I also agree with you that many historians are loath to think through the implications of digital technologies for their practice. One of the reasons for this, however, is because of a reaction against the boosterism of ‘digital historians’. Many historians (including myself, as you have already seen) feel a wariness about the inflated claims often made about new technologies, or else a sense of intimidation stemming from a lack of technological sophistication. Because of this, it seems to me that it’s imperative that discussion takes place across the discipline – not just among those already keen to boost the status of ‘digital history’, nor just among those of Luddite proclivities, framed in a way that makes exchanges such as the one we have just had possible.

  5. Mills 3 April 2008 at 6:48 pm #

    Hi again:

    I completely agree with your final paragraph in the response to Tom’s comment. I give presentations around the country about history, technology, and pedagogy and one of the points I like to make at the very outset of my talks is that as far as I can tell, technology is never the answer to any learning problem in the history classroom. Like any other resource available to us, technology can, possibly, help, but may also really get in the way.

    My favorite target in this discussion is slideware, whether PowerPoint or something else. Too often I’ve seen historians throwing up slide after slide with that wonderful bulleted text, while the students stare blankly at the screen as though doing so will somehow help them absorb what they are supposed to know. Do I ever use slideware? Yes. But I use it the same way I used to use a slide projector. When I want to show a picture of Prague, or of the war in Bosnia, I use slideware to show those images. But I never use the text features other than to add a source line under the image. Students sometimes ask for “my PowerPoint slides” and I refuse.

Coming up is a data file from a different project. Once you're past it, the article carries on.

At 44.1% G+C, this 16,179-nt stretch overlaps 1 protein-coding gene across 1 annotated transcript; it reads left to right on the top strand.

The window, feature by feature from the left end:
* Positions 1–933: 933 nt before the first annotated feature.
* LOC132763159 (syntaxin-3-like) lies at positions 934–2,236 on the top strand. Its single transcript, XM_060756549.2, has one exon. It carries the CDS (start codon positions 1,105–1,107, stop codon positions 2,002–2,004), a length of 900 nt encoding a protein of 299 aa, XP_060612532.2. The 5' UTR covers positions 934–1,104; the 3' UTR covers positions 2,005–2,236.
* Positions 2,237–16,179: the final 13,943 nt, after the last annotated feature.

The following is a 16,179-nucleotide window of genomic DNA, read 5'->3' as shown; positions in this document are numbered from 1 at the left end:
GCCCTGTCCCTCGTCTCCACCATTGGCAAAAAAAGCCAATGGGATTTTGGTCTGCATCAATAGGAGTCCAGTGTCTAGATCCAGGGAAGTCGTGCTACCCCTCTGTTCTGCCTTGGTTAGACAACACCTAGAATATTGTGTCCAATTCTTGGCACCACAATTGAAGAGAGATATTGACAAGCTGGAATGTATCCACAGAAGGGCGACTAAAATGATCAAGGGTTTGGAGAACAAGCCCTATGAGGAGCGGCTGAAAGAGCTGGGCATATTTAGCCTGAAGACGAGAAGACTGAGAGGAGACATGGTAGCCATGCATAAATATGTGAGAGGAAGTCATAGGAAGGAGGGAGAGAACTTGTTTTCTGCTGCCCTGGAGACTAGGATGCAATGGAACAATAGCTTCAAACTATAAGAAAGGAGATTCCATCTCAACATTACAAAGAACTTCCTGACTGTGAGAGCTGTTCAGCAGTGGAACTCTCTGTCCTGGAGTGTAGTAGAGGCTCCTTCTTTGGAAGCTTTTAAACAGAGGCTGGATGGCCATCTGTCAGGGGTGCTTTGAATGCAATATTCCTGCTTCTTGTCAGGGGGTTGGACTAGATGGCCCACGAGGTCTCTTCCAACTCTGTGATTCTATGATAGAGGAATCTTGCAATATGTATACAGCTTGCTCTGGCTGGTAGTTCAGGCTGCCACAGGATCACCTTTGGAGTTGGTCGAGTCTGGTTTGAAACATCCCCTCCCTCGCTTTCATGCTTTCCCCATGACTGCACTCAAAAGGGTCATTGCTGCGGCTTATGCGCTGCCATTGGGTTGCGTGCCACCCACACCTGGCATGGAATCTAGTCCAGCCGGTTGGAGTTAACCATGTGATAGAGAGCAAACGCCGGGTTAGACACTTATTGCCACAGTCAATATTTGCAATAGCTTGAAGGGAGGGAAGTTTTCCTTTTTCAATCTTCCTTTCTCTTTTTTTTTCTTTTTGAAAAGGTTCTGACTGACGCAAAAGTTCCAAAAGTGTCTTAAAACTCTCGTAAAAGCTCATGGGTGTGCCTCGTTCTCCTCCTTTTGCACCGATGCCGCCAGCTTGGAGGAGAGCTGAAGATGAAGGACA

I also want to emphasize how important I think it is that, as you say, the discussion take place across the discipline. It is very hard to frame these conversations–at conferences, in articles–in ways that are accessible and inviting to all, not just the tech crowd. This conversation is really a model, but it too is taking place in a forum that many of my colleagues won’t access–not because they are Luddites, but just because they don’t read blogs.

Leave a Reply

Fill in your details below or click an icon to log in:

WordPress.com Logo

You are commenting using your WordPress.com account. Log Out /  Change )

Twitter picture

You are commenting using your Twitter account. Log Out /  Change )

Facebook photo

You are commenting using your Facebook account. Log Out /  Change )

Connecting to %s

%d bloggers like this: